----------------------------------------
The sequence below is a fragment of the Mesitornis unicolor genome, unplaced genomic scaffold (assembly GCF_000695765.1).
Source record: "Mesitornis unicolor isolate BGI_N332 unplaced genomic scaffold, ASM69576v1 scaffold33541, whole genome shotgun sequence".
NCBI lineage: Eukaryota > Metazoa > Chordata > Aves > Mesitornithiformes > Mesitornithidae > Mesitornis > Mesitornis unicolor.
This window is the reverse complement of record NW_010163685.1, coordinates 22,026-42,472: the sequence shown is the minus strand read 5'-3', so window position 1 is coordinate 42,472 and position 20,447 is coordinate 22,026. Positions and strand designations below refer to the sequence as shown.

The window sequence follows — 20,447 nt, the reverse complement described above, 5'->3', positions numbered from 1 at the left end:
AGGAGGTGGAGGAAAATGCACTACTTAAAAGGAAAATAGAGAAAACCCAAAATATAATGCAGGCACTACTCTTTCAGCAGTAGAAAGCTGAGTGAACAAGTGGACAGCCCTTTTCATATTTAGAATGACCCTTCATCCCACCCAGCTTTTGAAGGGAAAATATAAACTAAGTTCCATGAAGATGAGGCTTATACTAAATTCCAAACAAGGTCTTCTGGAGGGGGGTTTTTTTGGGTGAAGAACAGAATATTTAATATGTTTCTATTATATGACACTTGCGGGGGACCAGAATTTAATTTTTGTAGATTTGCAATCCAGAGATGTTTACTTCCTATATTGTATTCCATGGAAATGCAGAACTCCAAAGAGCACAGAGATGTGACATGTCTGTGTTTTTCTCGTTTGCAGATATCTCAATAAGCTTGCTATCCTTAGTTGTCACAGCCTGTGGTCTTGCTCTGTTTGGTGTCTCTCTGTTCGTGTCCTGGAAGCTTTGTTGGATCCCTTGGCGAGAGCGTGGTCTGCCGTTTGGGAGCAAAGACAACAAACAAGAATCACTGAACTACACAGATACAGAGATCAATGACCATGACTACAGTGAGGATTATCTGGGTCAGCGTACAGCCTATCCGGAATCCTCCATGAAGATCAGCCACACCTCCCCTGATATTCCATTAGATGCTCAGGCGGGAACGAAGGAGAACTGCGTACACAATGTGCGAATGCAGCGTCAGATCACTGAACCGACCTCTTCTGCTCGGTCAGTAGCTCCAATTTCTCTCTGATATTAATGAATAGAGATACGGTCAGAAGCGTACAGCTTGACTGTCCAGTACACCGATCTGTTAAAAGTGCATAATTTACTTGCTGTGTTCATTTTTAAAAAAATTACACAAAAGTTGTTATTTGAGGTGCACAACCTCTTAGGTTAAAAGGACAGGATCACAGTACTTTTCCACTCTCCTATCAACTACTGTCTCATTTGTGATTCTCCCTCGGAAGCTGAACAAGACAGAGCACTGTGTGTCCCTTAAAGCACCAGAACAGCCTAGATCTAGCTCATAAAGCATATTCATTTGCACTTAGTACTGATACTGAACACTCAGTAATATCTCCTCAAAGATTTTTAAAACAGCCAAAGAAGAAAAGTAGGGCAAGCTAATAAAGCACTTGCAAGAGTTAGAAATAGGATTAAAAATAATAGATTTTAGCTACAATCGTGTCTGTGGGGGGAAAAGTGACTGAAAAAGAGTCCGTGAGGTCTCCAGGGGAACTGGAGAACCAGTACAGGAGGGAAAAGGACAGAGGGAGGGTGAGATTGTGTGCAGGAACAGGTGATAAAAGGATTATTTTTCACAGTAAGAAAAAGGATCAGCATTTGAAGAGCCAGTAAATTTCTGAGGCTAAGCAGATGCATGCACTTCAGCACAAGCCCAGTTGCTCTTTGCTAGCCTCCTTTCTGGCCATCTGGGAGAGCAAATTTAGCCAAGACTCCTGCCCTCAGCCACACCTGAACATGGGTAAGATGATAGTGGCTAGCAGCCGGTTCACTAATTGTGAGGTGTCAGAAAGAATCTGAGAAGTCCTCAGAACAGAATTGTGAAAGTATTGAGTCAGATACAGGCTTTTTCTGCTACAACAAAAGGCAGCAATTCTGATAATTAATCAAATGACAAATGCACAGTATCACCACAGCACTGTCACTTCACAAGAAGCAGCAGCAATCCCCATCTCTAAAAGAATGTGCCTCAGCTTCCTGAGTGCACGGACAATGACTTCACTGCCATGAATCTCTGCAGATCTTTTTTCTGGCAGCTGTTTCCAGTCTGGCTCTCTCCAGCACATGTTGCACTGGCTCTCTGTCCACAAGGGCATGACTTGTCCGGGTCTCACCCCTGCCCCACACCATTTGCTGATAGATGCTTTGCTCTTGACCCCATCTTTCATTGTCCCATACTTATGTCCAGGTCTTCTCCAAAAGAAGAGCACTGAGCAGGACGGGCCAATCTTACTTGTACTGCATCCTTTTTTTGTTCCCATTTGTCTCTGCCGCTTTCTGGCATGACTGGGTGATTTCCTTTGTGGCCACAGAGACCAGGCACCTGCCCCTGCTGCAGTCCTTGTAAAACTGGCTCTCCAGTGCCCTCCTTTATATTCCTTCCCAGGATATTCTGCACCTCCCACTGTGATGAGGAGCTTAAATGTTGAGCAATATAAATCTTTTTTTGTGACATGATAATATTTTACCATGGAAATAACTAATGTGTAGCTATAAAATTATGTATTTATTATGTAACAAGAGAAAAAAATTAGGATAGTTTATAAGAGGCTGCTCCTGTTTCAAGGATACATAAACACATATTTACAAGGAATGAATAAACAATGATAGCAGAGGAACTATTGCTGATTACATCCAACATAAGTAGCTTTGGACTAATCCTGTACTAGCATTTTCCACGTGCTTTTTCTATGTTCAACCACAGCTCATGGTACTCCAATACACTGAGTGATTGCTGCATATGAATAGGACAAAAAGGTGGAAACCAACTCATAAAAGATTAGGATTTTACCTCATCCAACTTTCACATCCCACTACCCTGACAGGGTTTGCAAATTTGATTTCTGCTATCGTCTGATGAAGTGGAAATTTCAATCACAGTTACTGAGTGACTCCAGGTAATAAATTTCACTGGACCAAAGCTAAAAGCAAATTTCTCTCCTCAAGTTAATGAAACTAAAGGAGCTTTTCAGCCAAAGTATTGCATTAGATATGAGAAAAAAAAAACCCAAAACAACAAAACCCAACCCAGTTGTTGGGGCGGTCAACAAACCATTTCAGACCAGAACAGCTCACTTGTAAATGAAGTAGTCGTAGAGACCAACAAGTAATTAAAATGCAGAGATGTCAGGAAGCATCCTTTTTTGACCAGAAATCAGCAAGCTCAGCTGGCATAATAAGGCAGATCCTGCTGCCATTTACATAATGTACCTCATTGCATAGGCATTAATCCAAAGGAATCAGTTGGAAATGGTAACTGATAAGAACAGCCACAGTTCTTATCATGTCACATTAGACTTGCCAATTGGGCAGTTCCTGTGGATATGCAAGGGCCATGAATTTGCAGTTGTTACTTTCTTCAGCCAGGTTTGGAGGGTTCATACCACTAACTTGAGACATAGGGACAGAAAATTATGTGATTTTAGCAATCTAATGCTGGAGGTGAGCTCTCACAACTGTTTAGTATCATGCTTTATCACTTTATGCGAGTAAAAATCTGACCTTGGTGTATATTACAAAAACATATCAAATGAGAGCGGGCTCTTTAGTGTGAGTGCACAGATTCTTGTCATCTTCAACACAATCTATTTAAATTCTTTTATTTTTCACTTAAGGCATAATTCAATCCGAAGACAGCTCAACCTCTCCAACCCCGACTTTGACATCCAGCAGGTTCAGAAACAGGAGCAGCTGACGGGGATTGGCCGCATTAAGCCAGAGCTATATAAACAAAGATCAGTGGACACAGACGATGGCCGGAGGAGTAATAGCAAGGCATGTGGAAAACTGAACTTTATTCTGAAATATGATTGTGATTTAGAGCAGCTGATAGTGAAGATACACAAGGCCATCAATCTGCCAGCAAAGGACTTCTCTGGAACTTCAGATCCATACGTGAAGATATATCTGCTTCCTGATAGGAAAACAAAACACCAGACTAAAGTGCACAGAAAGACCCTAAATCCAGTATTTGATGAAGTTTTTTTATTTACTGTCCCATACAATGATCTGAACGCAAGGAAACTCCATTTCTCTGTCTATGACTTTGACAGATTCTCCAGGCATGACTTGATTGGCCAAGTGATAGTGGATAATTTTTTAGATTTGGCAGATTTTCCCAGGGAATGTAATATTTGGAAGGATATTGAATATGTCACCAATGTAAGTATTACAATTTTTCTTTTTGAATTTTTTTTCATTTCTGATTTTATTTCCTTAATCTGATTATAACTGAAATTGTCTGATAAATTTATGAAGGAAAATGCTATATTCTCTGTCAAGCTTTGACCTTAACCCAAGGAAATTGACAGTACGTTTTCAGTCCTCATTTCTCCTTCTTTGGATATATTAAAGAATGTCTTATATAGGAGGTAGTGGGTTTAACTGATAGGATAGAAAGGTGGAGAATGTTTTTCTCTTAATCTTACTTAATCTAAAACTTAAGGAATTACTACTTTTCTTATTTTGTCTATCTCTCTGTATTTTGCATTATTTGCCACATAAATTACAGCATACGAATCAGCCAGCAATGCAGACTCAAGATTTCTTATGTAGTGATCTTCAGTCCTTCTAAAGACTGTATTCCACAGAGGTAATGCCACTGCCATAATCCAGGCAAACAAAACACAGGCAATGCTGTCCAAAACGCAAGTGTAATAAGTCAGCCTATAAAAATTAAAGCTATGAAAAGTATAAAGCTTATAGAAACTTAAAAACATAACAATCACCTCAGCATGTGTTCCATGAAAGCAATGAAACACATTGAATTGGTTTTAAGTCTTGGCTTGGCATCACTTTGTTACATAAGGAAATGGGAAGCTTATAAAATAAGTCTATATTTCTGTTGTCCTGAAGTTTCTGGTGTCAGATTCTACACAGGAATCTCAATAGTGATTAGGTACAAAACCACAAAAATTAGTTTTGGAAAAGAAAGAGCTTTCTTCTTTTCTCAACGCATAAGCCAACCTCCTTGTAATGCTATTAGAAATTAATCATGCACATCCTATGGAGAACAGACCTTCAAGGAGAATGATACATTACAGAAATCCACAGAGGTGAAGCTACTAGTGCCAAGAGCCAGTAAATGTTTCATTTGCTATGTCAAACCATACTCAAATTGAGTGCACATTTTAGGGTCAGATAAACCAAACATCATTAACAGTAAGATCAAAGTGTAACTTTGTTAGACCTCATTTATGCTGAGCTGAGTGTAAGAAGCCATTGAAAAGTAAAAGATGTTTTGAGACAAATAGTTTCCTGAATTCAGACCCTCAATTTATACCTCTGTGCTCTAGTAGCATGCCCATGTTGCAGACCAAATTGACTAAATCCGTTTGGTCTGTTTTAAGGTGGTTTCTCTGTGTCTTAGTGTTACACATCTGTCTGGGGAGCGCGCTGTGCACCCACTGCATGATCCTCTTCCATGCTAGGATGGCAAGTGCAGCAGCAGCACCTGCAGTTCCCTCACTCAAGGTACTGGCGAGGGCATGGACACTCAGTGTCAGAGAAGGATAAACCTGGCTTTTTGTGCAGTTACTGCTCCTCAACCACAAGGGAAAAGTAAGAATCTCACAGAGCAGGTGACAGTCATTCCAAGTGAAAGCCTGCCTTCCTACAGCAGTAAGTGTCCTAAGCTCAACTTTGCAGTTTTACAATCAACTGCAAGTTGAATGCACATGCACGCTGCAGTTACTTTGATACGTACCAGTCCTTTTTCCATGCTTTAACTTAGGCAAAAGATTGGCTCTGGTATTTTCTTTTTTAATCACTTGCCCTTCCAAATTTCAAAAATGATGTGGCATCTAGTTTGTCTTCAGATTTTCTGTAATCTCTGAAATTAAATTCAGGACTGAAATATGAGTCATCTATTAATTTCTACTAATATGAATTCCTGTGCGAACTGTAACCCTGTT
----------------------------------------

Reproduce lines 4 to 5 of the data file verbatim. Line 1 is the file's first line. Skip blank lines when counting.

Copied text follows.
This window is the reverse complement of record NW_010163685.1, coordinates 22,026-42,472: the sequence shown is the minus strand read 5'-3', so window position 1 is coordinate 42,472 and position 20,447 is coordinate 22,026. Positions and strand designations below refer to the sequence as shown.

The window sequence follows — 20,447 nt, the reverse complement described above, 5'->3', positions numbered from 1 at the left end: